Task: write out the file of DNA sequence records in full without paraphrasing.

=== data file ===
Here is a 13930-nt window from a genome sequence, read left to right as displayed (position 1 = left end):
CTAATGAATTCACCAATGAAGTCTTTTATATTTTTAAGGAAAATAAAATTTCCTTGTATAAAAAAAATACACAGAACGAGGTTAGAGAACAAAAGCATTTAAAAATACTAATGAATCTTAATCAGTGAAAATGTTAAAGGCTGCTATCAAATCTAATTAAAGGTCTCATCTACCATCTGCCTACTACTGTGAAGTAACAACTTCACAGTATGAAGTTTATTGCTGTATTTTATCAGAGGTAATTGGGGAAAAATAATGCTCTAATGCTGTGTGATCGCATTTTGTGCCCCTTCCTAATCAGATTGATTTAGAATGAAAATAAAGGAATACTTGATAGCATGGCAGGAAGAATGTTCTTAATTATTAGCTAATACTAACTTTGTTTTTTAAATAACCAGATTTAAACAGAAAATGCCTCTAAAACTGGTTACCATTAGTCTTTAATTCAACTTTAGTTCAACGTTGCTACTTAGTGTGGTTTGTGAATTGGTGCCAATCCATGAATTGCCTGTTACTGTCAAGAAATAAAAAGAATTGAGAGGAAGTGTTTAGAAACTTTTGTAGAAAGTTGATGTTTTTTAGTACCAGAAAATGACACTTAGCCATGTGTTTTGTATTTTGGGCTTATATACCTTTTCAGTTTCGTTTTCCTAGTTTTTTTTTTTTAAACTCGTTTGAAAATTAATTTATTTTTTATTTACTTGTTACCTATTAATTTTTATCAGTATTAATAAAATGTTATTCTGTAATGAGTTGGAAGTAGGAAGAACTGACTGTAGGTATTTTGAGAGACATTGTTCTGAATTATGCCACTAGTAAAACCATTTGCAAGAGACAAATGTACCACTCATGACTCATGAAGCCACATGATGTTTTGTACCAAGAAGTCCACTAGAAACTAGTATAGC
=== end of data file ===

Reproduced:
Here is a 13930-nt window from a genome sequence, read left to right as displayed (position 1 = left end):
CTAATGAATTCACCAATGAAGTCTTTTATATTTTTAAGGAAAATAAAATTTCCTTGTATAAAAAAAATACACAGAACGAGGTTAGAGAACAAAAGCATTTAAAAATACTAATGAATCTTAATCAGTGAAAATGTTAAAGGCTGCTATCAAATCTAATTAAAGGTCTCATCTACCATCTGCCTACTACTGTGAAGTAACAACTTCACAGTATGAAGTTTATTGCTGTATTTTATCAGAGGTAATTGGGGAAAAATAATGCTCTAATGCTGTGTGATCGCATTTTGTGCCCCTTCCTAATCAGATTGATTTAGAATGAAAATAAAGGAATACTTGATAGCATGGCAGGAAGAATGTTCTTAATTATTAGCTAATACTAACTTTGTTTTTTAAATAACCAGATTTAAACAGAAAATGCCTCTAAAACTGGTTACCATTAGTCTTTAATTCAACTTTAGTTCAACGTTGCTACTTAGTGTGGTTTGTGAATTGGTGCCAATCCATGAATTGCCTGTTACTGTCAAGAAATAAAAAGAATTGAGAGGAAGTGTTTAGAAACTTTTGTAGAAAGTTGATGTTTTTTAGTACCAGAAAATGACACTTAGCCATGTGTTTTGTATTTTGGGCTTATATACCTTTTCAGTTTCGTTTTCCTAGTTTTTTTTTTTTAAACTCGTTTGAAAATTAATTTATTTTTTATTTACTTGTTACCTATTAATTTTTATCAGTATTAATAAAATGTTATTCTGTAATGAGTTGGAAGTAGGAAGAACTGACTGTAGGTATTTTGAGAGACATTGTTCTGAATTATGCCACTAGTAAAACCATTTGCAAGAGACAAATGTACCACTCATGACTCATGAAGCCACATGATGTTTTGTACCAAGAAGTCCACTAGAAACTAGTATAGC